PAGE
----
While I did not like all of the stories, that really isn't the point of this book. It's a nice introduction to contemporary Japanese fiction in a user-friendly format that helps you increase your ability to read authentic Japanese independently. I prefer this format (translations for tricky sections on a facing page with a full glossary in the back) to side-by-side translations because I think it encourages the reader to try to figure out the meaning on their own. I actually like that the glossa While I did not like all of the stories, that really isn't the point of this book. It's a nice introduction to contemporary Japanese fiction in a user-friendly format that helps you increase your ability to read authentic Japanese independently. I prefer this format (translations for tricky sections on a facing page with a full glossary in the back) to side-by-side translations because I think it encourages the reader to try to figure out the meaning on their own. I actually like that the glossary is in the back (as opposed to having all words defined on the page they appear) because it makes you think twice about whether or not your really need to know the definition of a specific word to keep reading or if you can make a reasonable guess and keep moving without stopping to consult the glossary and losing the flow of the story.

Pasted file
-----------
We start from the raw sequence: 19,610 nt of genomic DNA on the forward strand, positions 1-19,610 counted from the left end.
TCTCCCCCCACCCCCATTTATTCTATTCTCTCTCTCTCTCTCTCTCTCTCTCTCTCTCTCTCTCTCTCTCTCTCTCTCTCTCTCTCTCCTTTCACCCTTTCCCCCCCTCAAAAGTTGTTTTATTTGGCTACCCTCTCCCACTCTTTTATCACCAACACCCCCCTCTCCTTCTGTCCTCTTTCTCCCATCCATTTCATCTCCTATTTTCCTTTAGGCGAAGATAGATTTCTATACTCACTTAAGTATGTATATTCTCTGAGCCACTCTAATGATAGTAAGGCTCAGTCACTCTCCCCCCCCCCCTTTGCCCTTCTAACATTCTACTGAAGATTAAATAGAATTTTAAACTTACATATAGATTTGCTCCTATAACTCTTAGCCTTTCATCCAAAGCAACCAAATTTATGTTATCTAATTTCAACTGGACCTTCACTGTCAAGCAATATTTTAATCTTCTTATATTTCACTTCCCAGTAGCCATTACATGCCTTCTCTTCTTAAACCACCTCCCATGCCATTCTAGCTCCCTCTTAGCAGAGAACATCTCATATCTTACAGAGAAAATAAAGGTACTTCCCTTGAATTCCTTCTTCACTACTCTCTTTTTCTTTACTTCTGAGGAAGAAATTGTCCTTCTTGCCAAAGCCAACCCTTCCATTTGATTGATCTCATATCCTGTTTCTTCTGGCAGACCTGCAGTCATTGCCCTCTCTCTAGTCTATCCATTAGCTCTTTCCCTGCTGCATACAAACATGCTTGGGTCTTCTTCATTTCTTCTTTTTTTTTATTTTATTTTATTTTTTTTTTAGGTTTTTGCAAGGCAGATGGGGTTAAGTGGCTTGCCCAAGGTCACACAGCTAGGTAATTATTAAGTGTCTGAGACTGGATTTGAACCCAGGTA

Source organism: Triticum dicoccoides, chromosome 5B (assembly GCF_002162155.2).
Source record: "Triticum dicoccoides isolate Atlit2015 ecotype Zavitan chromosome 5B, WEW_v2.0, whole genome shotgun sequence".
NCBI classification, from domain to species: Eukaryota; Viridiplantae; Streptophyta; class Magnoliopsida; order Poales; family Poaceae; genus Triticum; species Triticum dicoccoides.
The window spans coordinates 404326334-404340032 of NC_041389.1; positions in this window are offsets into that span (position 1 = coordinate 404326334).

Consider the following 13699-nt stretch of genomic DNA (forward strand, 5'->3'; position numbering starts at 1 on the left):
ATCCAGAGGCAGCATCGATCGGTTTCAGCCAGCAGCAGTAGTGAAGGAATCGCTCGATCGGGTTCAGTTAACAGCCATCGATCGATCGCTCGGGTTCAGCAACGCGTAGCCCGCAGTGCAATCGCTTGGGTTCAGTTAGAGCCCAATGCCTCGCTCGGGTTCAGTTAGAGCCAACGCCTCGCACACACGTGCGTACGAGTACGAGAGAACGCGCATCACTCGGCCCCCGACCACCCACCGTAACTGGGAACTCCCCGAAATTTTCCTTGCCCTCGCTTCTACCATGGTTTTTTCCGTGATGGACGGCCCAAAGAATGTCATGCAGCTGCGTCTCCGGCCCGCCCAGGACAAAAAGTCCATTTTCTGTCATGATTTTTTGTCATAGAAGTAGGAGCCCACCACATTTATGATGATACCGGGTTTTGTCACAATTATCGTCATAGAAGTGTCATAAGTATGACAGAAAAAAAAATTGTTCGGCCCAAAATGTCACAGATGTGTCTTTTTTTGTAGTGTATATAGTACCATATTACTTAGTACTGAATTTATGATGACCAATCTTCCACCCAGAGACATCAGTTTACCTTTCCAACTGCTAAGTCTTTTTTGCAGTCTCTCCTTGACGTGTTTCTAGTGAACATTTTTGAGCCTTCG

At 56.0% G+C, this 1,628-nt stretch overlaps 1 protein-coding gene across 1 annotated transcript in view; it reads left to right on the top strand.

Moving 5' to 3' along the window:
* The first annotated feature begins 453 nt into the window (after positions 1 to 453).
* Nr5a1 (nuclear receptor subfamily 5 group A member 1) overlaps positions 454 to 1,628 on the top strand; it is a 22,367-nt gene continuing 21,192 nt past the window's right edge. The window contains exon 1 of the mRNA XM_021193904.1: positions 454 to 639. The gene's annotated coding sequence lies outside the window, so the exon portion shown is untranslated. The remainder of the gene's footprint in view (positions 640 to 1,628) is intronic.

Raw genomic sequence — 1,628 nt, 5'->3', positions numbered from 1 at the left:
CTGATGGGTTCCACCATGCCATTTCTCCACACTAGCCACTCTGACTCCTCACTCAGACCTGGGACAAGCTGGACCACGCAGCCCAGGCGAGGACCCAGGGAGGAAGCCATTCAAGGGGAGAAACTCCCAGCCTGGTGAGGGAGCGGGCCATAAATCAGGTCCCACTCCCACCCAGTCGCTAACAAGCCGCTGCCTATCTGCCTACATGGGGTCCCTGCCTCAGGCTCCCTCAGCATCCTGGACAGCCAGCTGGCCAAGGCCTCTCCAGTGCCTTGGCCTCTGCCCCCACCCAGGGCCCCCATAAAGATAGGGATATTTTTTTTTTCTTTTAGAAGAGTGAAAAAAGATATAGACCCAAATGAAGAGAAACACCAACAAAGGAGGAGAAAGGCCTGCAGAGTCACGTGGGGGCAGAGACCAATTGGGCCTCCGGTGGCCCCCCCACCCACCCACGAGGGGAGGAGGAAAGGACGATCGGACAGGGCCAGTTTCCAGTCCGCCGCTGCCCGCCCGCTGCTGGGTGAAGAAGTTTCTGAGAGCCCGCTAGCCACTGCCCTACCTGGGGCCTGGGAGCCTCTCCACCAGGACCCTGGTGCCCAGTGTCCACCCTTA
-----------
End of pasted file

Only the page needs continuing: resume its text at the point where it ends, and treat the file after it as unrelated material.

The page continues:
9. 5 out of 5

    Anastasia

    as a person who absorbs information through reading, this book was honestly my saviour among all the children's fairytales written in hiragana. i found the stories brilliant as well - 6 stories, from really touching ones to really scary ones (a hundred stories, im looking at you). japanese text, vertically, from right to left, as it usually is in actual books in japanese, on one side, english translation to phrases on the other. like, for me personally there is virtually no better way to learn j as a person who absorbs information through reading, this book was honestly my saviour among all the children's fairytales written in hiragana. i found the stories brilliant as well - 6 stories, from really touching ones to really scary ones (a hundred stories, im looking at you). japanese text, vertically, from right to left, as it usually is in actual books in japanese, on one side, english translation to phrases on the other. like, for me personally there is virtually no better way to learn japanese, since just plowing through books and endlessly looking up words (as i did when learning english and spanish) did nothing for me and left the meaning unclear. long story short, a very good resource, if you like to read!